15: Lynx, the Shy Survivor

They’re very mysterious, mystical, silent, and inspired a deodorant brand. I’m not especially sure why… Not that they smell bad but, I’ve never associated large cats with smelling good. They must have had their reasons. Deodorant aside however, lynx are a shy and beautiful creature found throughout the northern hemisphere, so I thought to dedicate this week’s post to them. Like the Arctic Fox post, this one is a bit different, more of an animal spotlight than a scientific discussion. It will include conservation success stories (yes folks, sometimes thing work and nature gets happier!), rewilding discussions, and a little bit of lynx symbolism in the pre-deodorant era.

The Eurasian Lynx on the left (Picture: Wikimedia Commons), and the fluffier Canadian Lynx on the left (Picture: Jeff Wendorff)

There’s more lynx than one thinx

The word lynx is actually used to describe 4 different kinds of big cats from the genus “lynx” (this is the classification one up from species encompassing a slightly larger but still very similar group). These are the Canadian lynx, Iberian lynx, Eurasian lynx and the bobcat. They all have short tails, tufty ears and big paws. They are all bigger than house cats but smaller than tigers, the biggest being Eurasian lynx at up to 30kg (66 pounds) and the smallest being the bobcat at up to 14kg (31 pounds).

The Eurasian lynx is, as it’s name suggests, found in Europe, central Asia and Siberia, and it’s the third largest predator in Europe after brown bears and wolves. It tends to live in the forests and catches things like roe deer and ptarmigans.

The Canadian lynx is a sort of fluffier version, living in Canada and Alaska. It lives almost entirely off a diet of snowshoe hares, and is actually quite a good swimmer. It also used to live in the lower 48 states of the US, got locally extinct, and is now making a comeback in Colorado. Success!!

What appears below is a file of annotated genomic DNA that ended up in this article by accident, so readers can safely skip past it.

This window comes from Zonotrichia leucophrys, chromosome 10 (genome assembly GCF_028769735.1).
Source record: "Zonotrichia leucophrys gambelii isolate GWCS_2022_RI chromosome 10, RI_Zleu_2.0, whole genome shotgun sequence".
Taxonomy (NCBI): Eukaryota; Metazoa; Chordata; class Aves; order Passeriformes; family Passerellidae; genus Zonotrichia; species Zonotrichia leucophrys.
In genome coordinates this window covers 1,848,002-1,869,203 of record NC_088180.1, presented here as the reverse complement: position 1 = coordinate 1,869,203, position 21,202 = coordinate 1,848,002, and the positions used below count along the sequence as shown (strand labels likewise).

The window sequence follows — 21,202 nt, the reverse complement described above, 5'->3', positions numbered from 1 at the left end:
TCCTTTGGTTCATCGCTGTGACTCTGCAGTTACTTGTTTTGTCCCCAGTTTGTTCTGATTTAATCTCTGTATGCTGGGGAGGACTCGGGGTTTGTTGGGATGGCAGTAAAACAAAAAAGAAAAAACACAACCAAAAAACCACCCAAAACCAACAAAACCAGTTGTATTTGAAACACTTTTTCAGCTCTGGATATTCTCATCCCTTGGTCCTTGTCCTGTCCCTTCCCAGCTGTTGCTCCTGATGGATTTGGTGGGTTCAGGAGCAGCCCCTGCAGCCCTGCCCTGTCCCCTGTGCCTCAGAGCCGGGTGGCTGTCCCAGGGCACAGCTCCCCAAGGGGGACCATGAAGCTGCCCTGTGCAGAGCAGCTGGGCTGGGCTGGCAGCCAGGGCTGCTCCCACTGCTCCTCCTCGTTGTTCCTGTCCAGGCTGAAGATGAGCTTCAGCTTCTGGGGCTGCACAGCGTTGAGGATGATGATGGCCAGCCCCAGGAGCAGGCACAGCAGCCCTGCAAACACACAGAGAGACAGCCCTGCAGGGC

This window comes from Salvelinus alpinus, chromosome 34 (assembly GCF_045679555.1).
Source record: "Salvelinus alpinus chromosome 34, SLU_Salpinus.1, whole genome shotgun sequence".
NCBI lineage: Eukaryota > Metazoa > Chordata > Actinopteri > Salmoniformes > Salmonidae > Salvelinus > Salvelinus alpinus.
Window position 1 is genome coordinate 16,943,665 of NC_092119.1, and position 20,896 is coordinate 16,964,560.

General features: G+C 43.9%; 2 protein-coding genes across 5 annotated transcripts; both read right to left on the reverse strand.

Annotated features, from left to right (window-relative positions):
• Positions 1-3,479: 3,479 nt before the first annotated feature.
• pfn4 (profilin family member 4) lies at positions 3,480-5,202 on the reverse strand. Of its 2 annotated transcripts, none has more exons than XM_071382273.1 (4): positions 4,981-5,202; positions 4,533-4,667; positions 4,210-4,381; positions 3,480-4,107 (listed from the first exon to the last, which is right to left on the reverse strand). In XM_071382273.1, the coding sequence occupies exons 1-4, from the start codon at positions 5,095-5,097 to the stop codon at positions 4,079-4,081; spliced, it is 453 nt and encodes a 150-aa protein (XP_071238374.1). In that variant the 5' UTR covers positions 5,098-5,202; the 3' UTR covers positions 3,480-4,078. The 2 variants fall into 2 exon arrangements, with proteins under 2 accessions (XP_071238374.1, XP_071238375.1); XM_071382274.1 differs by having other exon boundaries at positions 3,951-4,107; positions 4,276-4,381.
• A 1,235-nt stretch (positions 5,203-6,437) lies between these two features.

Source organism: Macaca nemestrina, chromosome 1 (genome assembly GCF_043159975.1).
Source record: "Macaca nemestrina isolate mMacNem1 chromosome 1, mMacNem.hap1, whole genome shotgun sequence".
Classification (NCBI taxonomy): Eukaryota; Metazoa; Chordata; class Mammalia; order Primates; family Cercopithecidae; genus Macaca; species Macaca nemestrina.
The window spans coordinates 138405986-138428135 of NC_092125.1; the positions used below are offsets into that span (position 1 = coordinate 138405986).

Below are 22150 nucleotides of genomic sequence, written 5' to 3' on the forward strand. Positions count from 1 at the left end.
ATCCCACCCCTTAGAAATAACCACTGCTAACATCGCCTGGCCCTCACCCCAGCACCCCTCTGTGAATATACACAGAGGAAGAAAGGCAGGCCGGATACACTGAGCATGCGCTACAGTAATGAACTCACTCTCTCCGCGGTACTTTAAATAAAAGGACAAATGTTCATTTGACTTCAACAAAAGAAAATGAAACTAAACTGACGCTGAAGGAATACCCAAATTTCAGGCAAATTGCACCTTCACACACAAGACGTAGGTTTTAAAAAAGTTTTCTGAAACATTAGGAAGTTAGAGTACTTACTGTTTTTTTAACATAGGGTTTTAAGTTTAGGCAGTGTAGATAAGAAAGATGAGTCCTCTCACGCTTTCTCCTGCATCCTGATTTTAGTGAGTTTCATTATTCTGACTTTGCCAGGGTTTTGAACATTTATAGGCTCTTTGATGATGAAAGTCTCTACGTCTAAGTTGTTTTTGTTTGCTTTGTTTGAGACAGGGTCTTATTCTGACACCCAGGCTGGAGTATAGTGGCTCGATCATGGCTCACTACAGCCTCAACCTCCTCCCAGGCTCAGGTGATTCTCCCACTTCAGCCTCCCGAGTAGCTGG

The Iberian lynx is another even more dramatic success story. It is found in the Iberian peninsula (around Spain, Portual and southern France), where it was at one point the most endangered cat species in the world. In 2004 there was only 100 of the animals, but with lots of protection and conservation efforts by the good people of Spain and their friends, this number jumped up to 327 in 2015. This number is continuing to rise. Big success!

Finally the bobcat which is found in northern Mexico, the U.S and southern Canada. Bobcats are a bit more versatile than other lynx, living not only in forests but also in swamps, deserts, mountains and agricultural areas. As it is smaller, it’s a little lower down on the food chain so sometimes killed by bigger predators like coyotes.

On the left the once critically endangered Iberian lynx (Picture: Programa de Conservación Ex-situ del Lince Ibérico) and on the right the little bobcat

Rewilding

Lynx have been a common species in rewilding efforts. Rewilding is when animals that were locally extinct in an area are introduced back into that area. This has been done for all kinds of species in all kinds of areas including wild boars, sea eagles and beavers. There has been programmes in Switzerland to reintroduce lynx which have been very successful, attempts in Germany which are going so-so, and a lot of discussion currently going on in the UK about whether they should be reintroduced.